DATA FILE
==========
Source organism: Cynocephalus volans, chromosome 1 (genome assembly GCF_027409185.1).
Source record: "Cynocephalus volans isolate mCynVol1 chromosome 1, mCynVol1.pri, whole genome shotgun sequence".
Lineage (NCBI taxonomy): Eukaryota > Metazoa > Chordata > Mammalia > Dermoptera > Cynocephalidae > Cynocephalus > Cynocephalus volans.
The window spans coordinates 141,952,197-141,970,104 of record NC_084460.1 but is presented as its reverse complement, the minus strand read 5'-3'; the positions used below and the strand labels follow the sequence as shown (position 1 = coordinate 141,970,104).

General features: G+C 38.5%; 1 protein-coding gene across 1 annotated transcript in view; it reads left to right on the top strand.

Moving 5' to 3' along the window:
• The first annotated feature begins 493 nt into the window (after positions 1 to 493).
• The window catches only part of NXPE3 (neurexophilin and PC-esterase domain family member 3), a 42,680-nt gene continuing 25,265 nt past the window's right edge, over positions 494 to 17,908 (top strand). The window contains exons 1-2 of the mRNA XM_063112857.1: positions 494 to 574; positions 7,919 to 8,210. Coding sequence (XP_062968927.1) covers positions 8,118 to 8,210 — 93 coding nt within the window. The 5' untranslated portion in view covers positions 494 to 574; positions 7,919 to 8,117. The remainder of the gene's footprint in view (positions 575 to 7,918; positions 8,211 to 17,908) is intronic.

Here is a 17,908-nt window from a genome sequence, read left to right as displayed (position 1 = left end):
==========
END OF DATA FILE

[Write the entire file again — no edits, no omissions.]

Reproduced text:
Source organism: Cynocephalus volans, chromosome 1 (genome assembly GCF_027409185.1).
Source record: "Cynocephalus volans isolate mCynVol1 chromosome 1, mCynVol1.pri, whole genome shotgun sequence".
Lineage (NCBI taxonomy): Eukaryota > Metazoa > Chordata > Mammalia > Dermoptera > Cynocephalidae > Cynocephalus > Cynocephalus volans.
The window spans coordinates 141,952,197-141,970,104 of record NC_084460.1 but is presented as its reverse complement, the minus strand read 5'-3'; the positions used below and the strand labels follow the sequence as shown (position 1 = coordinate 141,970,104).

General features: G+C 38.5%; 1 protein-coding gene across 1 annotated transcript in view; it reads left to right on the top strand.

Moving 5' to 3' along the window:
• The first annotated feature begins 493 nt into the window (after positions 1 to 493).
• The window catches only part of NXPE3 (neurexophilin and PC-esterase domain family member 3), a 42,680-nt gene continuing 25,265 nt past the window's right edge, over positions 494 to 17,908 (top strand). The window contains exons 1-2 of the mRNA XM_063112857.1: positions 494 to 574; positions 7,919 to 8,210. Coding sequence (XP_062968927.1) covers positions 8,118 to 8,210 — 93 coding nt within the window. The 5' untranslated portion in view covers positions 494 to 574; positions 7,919 to 8,117. The remainder of the gene's footprint in view (positions 575 to 7,918; positions 8,211 to 17,908) is intronic.

Here is a 17,908-nt window from a genome sequence, read left to right as displayed (position 1 = left end):